The most important distinguishing feature of CBT is the evidence that supports it. The National Institute of Clinical Excellence (NICE – the government body responsible for providing national health care guidance on the promotion of good health and the prevention and treatment of ill health) recommends it as the treatment of choice for a range of mental health problems including Anxiety, Depression, Obsessive Compulsive Disorder, Post Traumatic Stress Disorder and Eating Disorders.
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CBT's effect has been proven time and time again in randomised control trials (the most rigorous way of determining whether a cause-effect relation exists between treatment and outcome) and a wealth of published research studies exist supporting its efficacy (e.g. Cochrane Review – a group of over 10,000 volunteers in more than 90 countries who review the effects of health care interventions tested in biomedical randomized controlled trials). CBT is the only psychotherapeutic approach with such a robust evidence base across a range of mental health problems.
CBT is frequently presented as a 'short term treatment' and although in comparison to other types of 'talking therapy' it is certainly time-limited, it is important to dispel the myth that it offers a quick fix. CBT is used to treat problems that are interfering with a person able to function in one or more areas of their life.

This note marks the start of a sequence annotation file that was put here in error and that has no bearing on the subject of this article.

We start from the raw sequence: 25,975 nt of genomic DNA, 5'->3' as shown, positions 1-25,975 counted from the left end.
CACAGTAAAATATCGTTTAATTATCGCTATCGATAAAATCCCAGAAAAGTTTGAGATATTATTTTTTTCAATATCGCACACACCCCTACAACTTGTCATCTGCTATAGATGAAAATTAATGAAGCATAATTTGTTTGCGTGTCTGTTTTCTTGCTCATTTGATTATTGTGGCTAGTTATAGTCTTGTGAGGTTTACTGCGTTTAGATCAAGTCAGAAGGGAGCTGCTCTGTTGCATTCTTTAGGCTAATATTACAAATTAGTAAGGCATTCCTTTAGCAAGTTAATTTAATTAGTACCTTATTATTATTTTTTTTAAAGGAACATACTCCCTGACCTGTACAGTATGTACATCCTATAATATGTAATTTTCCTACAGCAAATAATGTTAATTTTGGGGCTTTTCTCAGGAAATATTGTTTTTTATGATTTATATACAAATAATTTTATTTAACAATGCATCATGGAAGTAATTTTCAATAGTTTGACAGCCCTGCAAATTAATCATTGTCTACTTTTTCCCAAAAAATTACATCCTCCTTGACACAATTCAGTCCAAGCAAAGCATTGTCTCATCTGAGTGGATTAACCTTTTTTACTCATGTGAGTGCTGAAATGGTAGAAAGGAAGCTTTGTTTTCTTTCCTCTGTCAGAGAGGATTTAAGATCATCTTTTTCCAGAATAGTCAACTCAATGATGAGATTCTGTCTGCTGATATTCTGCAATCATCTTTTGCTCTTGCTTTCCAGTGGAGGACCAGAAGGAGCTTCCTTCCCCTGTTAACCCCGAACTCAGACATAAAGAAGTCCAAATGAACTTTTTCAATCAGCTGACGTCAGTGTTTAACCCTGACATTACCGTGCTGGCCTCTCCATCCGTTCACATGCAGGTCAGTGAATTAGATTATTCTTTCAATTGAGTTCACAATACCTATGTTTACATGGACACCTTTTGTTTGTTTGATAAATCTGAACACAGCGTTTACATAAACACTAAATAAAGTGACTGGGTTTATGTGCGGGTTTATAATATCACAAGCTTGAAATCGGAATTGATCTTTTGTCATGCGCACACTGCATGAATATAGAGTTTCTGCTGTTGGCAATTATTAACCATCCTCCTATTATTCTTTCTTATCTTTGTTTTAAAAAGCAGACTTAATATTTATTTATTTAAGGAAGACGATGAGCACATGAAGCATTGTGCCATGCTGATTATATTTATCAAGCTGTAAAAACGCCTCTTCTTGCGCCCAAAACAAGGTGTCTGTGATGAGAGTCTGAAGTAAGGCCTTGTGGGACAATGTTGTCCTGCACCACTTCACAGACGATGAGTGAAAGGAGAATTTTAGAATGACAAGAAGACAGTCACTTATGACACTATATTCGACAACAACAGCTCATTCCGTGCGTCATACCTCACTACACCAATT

These problems are real, significant and often long-standing and so it stands to reason that to resolve such problems a certain amount of time and energy is going to be needed. A problem that is quick and easy to resolve would not need a course of therapy from a highly trained professional.
The number of CBT sessions that a person needs depends on the severity and chronicity of symptoms but an average minimum is between 15-20 sessions. Many other psychotherapeutic programs (e.g. psychodynamic psychotherapy) can continue for years. The features that enable CBT to be a 'short term' treatment are also important in distinguishing it from other psychotherapeutic approaches.